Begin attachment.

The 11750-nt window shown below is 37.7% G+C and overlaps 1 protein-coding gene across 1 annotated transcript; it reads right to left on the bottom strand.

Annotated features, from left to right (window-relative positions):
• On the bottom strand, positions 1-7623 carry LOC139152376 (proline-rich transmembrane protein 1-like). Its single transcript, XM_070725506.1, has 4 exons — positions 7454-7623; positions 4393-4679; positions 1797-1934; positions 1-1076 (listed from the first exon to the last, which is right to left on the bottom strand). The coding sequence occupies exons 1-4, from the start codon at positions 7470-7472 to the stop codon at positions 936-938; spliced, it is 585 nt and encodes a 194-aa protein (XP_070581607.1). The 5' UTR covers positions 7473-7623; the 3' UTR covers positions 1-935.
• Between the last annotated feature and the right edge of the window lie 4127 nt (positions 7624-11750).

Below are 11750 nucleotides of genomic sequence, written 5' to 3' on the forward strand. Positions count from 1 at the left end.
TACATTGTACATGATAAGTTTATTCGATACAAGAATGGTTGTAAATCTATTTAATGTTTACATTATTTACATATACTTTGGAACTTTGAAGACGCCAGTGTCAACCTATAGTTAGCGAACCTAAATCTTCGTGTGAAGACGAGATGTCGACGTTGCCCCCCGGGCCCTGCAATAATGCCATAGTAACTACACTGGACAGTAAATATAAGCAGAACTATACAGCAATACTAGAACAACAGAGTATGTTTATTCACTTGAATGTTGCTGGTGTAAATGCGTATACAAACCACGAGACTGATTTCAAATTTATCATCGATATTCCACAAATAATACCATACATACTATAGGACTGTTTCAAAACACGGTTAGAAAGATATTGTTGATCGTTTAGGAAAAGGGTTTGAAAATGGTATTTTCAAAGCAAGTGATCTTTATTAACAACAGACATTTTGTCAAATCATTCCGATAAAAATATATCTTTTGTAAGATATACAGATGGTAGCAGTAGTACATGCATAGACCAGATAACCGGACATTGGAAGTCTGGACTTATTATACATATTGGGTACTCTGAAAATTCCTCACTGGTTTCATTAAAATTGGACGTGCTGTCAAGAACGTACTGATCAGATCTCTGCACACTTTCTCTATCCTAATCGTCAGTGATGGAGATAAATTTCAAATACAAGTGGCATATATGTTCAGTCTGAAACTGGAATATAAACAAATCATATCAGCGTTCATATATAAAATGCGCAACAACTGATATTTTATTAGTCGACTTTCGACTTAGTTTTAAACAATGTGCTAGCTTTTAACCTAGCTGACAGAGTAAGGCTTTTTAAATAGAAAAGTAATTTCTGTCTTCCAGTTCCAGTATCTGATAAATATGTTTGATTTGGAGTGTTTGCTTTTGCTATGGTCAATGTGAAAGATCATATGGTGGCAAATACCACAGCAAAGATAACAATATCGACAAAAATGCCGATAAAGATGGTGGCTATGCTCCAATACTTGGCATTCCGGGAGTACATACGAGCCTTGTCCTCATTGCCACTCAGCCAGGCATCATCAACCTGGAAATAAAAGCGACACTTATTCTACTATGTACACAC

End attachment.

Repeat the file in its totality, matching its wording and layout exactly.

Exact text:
The 11750-nt window shown below is 37.7% G+C and overlaps 1 protein-coding gene across 1 annotated transcript; it reads right to left on the bottom strand.

Annotated features, from left to right (window-relative positions):
• On the bottom strand, positions 1-7623 carry LOC139152376 (proline-rich transmembrane protein 1-like). Its single transcript, XM_070725506.1, has 4 exons — positions 7454-7623; positions 4393-4679; positions 1797-1934; positions 1-1076 (listed from the first exon to the last, which is right to left on the bottom strand). The coding sequence occupies exons 1-4, from the start codon at positions 7470-7472 to the stop codon at positions 936-938; spliced, it is 585 nt and encodes a 194-aa protein (XP_070581607.1). The 5' UTR covers positions 7473-7623; the 3' UTR covers positions 1-935.
• Between the last annotated feature and the right edge of the window lie 4127 nt (positions 7624-11750).

Below are 11750 nucleotides of genomic sequence, written 5' to 3' on the forward strand. Positions count from 1 at the left end.
TACATTGTACATGATAAGTTTATTCGATACAAGAATGGTTGTAAATCTATTTAATGTTTACATTATTTACATATACTTTGGAACTTTGAAGACGCCAGTGTCAACCTATAGTTAGCGAACCTAAATCTTCGTGTGAAGACGAGATGTCGACGTTGCCCCCCGGGCCCTGCAATAATGCCATAGTAACTACACTGGACAGTAAATATAAGCAGAACTATACAGCAATACTAGAACAACAGAGTATGTTTATTCACTTGAATGTTGCTGGTGTAAATGCGTATACAAACCACGAGACTGATTTCAAATTTATCATCGATATTCCACAAATAATACCATACATACTATAGGACTGTTTCAAAACACGGTTAGAAAGATATTGTTGATCGTTTAGGAAAAGGGTTTGAAAATGGTATTTTCAAAGCAAGTGATCTTTATTAACAACAGACATTTTGTCAAATCATTCCGATAAAAATATATCTTTTGTAAGATATACAGATGGTAGCAGTAGTACATGCATAGACCAGATAACCGGACATTGGAAGTCTGGACTTATTATACATATTGGGTACTCTGAAAATTCCTCACTGGTTTCATTAAAATTGGACGTGCTGTCAAGAACGTACTGATCAGATCTCTGCACACTTTCTCTATCCTAATCGTCAGTGATGGAGATAAATTTCAAATACAAGTGGCATATATGTTCAGTCTGAAACTGGAATATAAACAAATCATATCAGCGTTCATATATAAAATGCGCAACAACTGATATTTTATTAGTCGACTTTCGACTTAGTTTTAAACAATGTGCTAGCTTTTAACCTAGCTGACAGAGTAAGGCTTTTTAAATAGAAAAGTAATTTCTGTCTTCCAGTTCCAGTATCTGATAAATATGTTTGATTTGGAGTGTTTGCTTTTGCTATGGTCAATGTGAAAGATCATATGGTGGCAAATACCACAGCAAAGATAACAATATCGACAAAAATGCCGATAAAGATGGTGGCTATGCTCCAATACTTGGCATTCCGGGAGTACATACGAGCCTTGTCCTCATTGCCACTCAGCCAGGCATCATCAACCTGGAAATAAAAGCGACACTTATTCTACTATGTACACAC